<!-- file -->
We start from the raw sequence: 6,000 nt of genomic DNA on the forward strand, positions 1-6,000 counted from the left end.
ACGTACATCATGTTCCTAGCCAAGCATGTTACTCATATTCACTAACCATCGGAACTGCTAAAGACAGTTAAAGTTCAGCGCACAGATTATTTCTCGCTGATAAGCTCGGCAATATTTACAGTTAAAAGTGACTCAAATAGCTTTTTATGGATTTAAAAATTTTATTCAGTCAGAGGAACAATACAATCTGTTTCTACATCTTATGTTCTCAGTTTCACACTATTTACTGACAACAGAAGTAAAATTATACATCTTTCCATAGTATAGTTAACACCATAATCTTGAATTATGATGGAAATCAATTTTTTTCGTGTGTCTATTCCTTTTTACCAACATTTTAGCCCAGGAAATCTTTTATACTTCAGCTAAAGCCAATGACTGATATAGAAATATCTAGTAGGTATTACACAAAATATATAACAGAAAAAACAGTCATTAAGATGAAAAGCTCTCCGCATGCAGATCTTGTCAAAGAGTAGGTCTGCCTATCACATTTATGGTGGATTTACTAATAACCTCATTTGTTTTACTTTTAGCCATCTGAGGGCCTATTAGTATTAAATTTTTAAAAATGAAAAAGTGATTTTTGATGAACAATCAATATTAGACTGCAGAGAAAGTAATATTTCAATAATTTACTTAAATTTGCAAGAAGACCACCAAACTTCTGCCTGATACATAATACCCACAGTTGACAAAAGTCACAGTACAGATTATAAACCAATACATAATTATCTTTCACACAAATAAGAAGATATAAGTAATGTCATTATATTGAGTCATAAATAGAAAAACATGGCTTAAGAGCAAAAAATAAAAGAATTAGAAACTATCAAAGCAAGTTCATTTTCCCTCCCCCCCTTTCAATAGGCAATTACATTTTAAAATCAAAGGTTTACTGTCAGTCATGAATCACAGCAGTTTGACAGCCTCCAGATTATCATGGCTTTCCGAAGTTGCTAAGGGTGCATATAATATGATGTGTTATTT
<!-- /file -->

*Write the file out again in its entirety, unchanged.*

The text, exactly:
We start from the raw sequence: 6,000 nt of genomic DNA on the forward strand, positions 1-6,000 counted from the left end.
ACGTACATCATGTTCCTAGCCAAGCATGTTACTCATATTCACTAACCATCGGAACTGCTAAAGACAGTTAAAGTTCAGCGCACAGATTATTTCTCGCTGATAAGCTCGGCAATATTTACAGTTAAAAGTGACTCAAATAGCTTTTTATGGATTTAAAAATTTTATTCAGTCAGAGGAACAATACAATCTGTTTCTACATCTTATGTTCTCAGTTTCACACTATTTACTGACAACAGAAGTAAAATTATACATCTTTCCATAGTATAGTTAACACCATAATCTTGAATTATGATGGAAATCAATTTTTTTCGTGTGTCTATTCCTTTTTACCAACATTTTAGCCCAGGAAATCTTTTATACTTCAGCTAAAGCCAATGACTGATATAGAAATATCTAGTAGGTATTACACAAAATATATAACAGAAAAAACAGTCATTAAGATGAAAAGCTCTCCGCATGCAGATCTTGTCAAAGAGTAGGTCTGCCTATCACATTTATGGTGGATTTACTAATAACCTCATTTGTTTTACTTTTAGCCATCTGAGGGCCTATTAGTATTAAATTTTTAAAAATGAAAAAGTGATTTTTGATGAACAATCAATATTAGACTGCAGAGAAAGTAATATTTCAATAATTTACTTAAATTTGCAAGAAGACCACCAAACTTCTGCCTGATACATAATACCCACAGTTGACAAAAGTCACAGTACAGATTATAAACCAATACATAATTATCTTTCACACAAATAAGAAGATATAAGTAATGTCATTATATTGAGTCATAAATAGAAAAACATGGCTTAAGAGCAAAAAATAAAAGAATTAGAAACTATCAAAGCAAGTTCATTTTCCCTCCCCCCCTTTCAATAGGCAATTACATTTTAAAATCAAAGGTTTACTGTCAGTCATGAATCACAGCAGTTTGACAGCCTCCAGATTATCATGGCTTTCCGAAGTTGCTAAGGGTGCATATAATATGATGTGTTATTT